Sunday, July 20, 2014

Long draw

The style of spinning I was taught, and my default technique now, is informally known as “inchworm.” Technically it’s “short forward draw.” This worsted technique makes a smooth, dense, drape-y yarn that is quite beautiful.IMG_4262

But because I don’t do it, I’ve long wanted to spin the other way: woolen. The long draw is the hallmark of woolen spinning, which transforms a carded fiber into a lofty, airy yarn. A commercial example of a woolen yarn is Brooklyn Tweed Shelter (and also Loft). IMG_4263

I finally worked my way through Jacey Boggs’ article "Lying About Longdraw: Helping spinners get from worsted to woolen" from the Winter 2013 issue of PLY magazine. And look! Long draw! I diligently worked through all 9 steps of Jacey’s process, and it totally worked. Thanks, Jacey!

The fiber I’m using is mostly wool. I notice that the different colors are not the same in terms of density and “stickiness.” In other words, this roving doesn’t draft with perfect consistency. But it’s going pretty well. I’ve devoted some of this half-pound bag to pure practice and now have an additional bobbin of decent singles (in the first photo). I plan to spin one more bobbin of singles and then make a 2-ply yarn.


I bought this fiber at KDO 2008, just after I learned to spin, so I’m very happy to be using it now. It’s been waiting a while.

Next up: I have carded preparations of Icelandic and Jacob fiber, so I will try the long draw them them, too.

Friday, June 27, 2014

Maybe I am a process knitter…

I have two things to report on today. First, the cowl that I kvetched about for so long is finally on track. Here is how the tiny scale stitch looks in the yummy gradient yarn from Miss Babs:cowl It’s hard to see all squinched up on the needle, but you get the general idea. I’m headed back down the gradient scale again, getting darker and darker. I know I knit some of this yarn THREE times, but I’ll be happy with the final product.

So does that make me a product knitter because I want the final product to be right? Or a process knitter because I don’t mind investing in the process?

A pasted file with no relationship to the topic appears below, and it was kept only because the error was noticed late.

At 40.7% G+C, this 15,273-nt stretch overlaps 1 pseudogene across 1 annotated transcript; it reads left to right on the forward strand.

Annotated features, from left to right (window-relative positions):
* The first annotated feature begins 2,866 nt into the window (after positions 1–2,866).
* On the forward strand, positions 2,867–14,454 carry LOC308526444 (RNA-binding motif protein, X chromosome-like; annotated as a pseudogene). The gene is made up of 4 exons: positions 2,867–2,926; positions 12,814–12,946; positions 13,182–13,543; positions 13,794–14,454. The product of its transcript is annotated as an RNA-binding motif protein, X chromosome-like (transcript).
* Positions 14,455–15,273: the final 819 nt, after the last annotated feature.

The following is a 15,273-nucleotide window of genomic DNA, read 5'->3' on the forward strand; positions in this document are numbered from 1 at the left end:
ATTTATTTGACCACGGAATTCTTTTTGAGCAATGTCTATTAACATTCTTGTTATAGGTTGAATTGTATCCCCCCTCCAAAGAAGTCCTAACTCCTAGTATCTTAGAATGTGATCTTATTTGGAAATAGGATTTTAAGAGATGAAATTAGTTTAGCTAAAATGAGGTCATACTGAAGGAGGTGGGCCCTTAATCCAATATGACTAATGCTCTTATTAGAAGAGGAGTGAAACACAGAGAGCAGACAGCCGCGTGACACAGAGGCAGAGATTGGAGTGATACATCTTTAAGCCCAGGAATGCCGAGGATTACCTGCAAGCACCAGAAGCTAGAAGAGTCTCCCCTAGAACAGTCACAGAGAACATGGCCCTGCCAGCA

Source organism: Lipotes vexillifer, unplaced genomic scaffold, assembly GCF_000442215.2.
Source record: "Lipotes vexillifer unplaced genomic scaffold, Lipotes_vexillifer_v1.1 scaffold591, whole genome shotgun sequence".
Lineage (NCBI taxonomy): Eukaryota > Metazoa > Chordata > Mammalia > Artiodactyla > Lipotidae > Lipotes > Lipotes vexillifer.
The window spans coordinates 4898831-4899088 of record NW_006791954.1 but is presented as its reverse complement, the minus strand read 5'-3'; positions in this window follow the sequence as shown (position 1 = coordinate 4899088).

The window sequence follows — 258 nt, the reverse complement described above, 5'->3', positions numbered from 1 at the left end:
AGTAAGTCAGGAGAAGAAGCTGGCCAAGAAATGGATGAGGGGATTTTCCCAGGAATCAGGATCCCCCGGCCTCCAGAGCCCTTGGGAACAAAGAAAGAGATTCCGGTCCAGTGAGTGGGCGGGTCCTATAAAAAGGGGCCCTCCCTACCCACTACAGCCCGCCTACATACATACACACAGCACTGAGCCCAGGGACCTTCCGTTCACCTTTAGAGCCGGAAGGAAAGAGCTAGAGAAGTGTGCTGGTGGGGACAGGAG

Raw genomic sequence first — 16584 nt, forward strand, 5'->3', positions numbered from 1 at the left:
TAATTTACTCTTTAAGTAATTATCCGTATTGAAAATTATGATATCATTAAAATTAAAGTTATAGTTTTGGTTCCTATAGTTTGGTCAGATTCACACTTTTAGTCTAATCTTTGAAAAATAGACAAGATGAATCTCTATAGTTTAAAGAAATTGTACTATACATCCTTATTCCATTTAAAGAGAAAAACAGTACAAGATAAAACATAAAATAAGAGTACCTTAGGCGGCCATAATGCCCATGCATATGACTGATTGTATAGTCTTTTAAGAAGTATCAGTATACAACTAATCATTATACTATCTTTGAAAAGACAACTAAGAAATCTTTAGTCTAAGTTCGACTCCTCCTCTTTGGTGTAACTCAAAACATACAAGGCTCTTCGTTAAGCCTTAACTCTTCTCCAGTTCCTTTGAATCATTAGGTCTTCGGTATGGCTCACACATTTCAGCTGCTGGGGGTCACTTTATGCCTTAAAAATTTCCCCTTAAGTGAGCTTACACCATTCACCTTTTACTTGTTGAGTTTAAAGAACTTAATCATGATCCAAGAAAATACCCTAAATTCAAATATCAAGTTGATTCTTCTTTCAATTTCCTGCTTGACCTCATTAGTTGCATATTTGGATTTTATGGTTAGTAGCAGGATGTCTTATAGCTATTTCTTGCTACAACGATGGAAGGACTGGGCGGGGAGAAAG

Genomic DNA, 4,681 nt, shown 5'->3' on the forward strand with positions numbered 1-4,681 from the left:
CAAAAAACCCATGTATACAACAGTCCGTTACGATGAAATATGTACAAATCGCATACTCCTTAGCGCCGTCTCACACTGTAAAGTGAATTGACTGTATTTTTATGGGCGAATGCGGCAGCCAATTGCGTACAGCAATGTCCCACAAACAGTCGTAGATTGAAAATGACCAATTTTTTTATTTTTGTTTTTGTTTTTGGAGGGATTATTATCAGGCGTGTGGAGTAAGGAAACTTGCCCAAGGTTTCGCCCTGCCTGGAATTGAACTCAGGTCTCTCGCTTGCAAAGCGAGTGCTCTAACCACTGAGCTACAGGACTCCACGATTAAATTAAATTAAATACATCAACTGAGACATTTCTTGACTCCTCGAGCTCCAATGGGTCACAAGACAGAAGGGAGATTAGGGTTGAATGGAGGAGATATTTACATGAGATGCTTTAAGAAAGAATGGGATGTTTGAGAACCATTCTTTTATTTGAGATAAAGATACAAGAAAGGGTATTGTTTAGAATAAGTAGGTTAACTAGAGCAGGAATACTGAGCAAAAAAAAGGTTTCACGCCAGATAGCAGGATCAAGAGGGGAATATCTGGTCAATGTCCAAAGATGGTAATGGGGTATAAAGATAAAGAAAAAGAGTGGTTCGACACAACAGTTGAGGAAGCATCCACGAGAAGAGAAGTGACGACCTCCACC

Now, for another tale of woe. I case on for the Sprig sweater in early April, just after buying a pile of Quince & Co Lark yarn when I was in California. Remember this? It’s a vibrant emerald-y green and the yarn is so springy and soft:


Sprig is basically a top-down raglan pullover with an interesting, asymmetrical neckline (this is the designer’s photo from Ravelry):Sprig

That ridge around the shoulders is the CO edge. At the end of the project, you pick up the stitches around the neck opening and work the leafy motif which makes the asymmetrical opening become symmetrical. You can see that if the sweater did not have that the leafy motif, it would hang off the shoulder in a Flashdance-y style. Can’t you just picture it? Wait, I’ll help. Here is my sweater at the point where one would do that neck edge treatment:IMG_3806Oh, what a feeling! Seeing’s believing!

I have it on over a shirt that doesn’t lay smooth, so excuse all the lumps and bumps. The holes you see are where I changed balls and the ends aren’t woven in yet.

Okay. I applied Amy Herzog’s CustomFit principles to this pattern. I used all my CustomFit measurements to modify the waist shaping so that it would hit my actual waist and be the length I wanted it to be. This is falling a little longer than I wanted. It isn’t absolutely terrible in front, but it isn’t great.

The real problem is in the back, where there seems to be a LOT of extra fabric:IMG_3807 I don’t think that putting the leafy neck treatment on will help that. My photographer, Barb, tried to put the fabric where she wanted it to be – you can see just how much ends up in the fold:


This just isn’t right. It’s got to come out.

I know I pledged not to knit a raglan sweater again, but I thought I would be okay on this one by (a) knitting the right size and (b) not choosing a cardigan. Part of the problem with raglans is that they slip over my shoulders. But with no cardi opening, that shouldn’t be a problem.

Still, this obviously doesn’t fit. Clearly I’m not meant to have this sweater from this yarn. I’m setting it aside for now and will pull it out later.

In the meantime, I’ve begun a big blanket project. I’ve chosen the Heirloom Chevron Throw and have six colors of Cascade 220 Superwash (purchased during the WEBS Anniversary Sale). I’ve begun and am almost done with the first ball. Only 17 more to go! Here are five of the six colors (from left: Turtle, Pacific, Walnut, Aporto, Provence):IMG_3449 And here is the sixth one, Doeskin Heather: